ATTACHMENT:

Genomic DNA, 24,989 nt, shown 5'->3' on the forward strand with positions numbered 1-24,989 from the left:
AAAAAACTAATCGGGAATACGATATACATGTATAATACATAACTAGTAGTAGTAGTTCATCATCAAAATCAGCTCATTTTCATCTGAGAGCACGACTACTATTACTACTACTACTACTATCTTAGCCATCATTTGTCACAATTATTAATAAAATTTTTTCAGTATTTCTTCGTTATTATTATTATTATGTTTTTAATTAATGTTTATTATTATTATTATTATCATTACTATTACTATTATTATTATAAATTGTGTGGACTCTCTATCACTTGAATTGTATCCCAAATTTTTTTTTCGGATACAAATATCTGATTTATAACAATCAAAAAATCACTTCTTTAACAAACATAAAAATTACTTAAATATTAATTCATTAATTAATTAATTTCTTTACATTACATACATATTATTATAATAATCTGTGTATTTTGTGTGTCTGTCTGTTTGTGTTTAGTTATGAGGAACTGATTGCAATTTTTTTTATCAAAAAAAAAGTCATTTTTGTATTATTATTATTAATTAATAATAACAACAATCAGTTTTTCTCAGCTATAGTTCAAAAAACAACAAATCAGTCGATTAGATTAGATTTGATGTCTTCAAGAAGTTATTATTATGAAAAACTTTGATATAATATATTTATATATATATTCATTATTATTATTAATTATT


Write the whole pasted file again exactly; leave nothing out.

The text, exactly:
Genomic DNA, 24,989 nt, shown 5'->3' on the forward strand with positions numbered 1-24,989 from the left:
AAAAAACTAATCGGGAATACGATATACATGTATAATACATAACTAGTAGTAGTAGTTCATCATCAAAATCAGCTCATTTTCATCTGAGAGCACGACTACTATTACTACTACTACTACTATCTTAGCCATCATTTGTCACAATTATTAATAAAATTTTTTCAGTATTTCTTCGTTATTATTATTATTATGTTTTTAATTAATGTTTATTATTATTATTATTATCATTACTATTACTATTATTATTATAAATTGTGTGGACTCTCTATCACTTGAATTGTATCCCAAATTTTTTTTTCGGATACAAATATCTGATTTATAACAATCAAAAAATCACTTCTTTAACAAACATAAAAATTACTTAAATATTAATTCATTAATTAATTAATTTCTTTACATTACATACATATTATTATAATAATCTGTGTATTTTGTGTGTCTGTCTGTTTGTGTTTAGTTATGAGGAACTGATTGCAATTTTTTTTATCAAAAAAAAAGTCATTTTTGTATTATTATTATTAATTAATAATAACAACAATCAGTTTTTCTCAGCTATAGTTCAAAAAACAACAAATCAGTCGATTAGATTAGATTTGATGTCTTCAAGAAGTTATTATTATGAAAAACTTTGATATAATATATTTATATATATATTCATTATTATTATTAATTATT